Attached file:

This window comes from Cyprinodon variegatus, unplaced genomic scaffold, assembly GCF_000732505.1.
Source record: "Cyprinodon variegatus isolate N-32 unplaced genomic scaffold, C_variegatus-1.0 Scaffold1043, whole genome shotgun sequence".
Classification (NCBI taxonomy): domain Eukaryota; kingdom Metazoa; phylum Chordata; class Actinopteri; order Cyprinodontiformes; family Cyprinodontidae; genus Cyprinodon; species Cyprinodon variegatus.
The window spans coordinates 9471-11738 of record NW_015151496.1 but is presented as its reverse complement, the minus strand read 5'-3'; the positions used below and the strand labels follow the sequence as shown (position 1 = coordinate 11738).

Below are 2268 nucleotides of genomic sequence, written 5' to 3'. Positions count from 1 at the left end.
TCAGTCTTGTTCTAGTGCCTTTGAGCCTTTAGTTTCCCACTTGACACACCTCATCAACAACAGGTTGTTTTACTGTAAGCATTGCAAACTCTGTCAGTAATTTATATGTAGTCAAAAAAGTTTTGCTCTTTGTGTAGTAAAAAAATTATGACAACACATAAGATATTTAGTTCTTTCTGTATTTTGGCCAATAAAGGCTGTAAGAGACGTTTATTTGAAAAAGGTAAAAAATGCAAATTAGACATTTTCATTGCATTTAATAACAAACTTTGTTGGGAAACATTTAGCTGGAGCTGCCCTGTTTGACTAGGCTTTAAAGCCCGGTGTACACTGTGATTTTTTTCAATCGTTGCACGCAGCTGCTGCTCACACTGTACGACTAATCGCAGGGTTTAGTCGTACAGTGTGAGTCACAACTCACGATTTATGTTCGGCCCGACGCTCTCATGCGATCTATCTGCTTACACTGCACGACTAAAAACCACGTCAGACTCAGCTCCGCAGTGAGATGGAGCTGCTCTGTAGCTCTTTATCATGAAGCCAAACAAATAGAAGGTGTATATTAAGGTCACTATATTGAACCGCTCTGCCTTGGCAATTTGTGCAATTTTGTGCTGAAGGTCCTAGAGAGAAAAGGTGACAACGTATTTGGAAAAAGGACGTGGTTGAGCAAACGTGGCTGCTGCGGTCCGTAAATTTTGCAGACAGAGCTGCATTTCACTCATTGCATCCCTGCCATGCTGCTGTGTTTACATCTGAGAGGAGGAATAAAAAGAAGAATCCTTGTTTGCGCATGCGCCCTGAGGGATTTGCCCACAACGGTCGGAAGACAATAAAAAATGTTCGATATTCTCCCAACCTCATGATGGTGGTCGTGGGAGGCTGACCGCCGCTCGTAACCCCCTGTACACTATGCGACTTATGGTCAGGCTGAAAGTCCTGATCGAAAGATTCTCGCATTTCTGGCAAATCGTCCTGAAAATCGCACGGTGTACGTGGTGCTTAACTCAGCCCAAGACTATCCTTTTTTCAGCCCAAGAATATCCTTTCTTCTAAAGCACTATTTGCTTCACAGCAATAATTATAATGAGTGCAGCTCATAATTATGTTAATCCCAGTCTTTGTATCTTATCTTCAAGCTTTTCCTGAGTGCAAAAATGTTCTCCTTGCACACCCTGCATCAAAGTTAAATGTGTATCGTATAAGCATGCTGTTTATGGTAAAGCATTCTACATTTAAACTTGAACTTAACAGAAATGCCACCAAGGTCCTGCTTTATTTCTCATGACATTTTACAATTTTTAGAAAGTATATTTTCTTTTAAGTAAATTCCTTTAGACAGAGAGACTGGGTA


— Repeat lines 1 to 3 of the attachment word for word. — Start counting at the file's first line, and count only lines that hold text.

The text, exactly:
This window comes from Cyprinodon variegatus, unplaced genomic scaffold, assembly GCF_000732505.1.
Source record: "Cyprinodon variegatus isolate N-32 unplaced genomic scaffold, C_variegatus-1.0 Scaffold1043, whole genome shotgun sequence".
Classification (NCBI taxonomy): domain Eukaryota; kingdom Metazoa; phylum Chordata; class Actinopteri; order Cyprinodontiformes; family Cyprinodontidae; genus Cyprinodon; species Cyprinodon variegatus.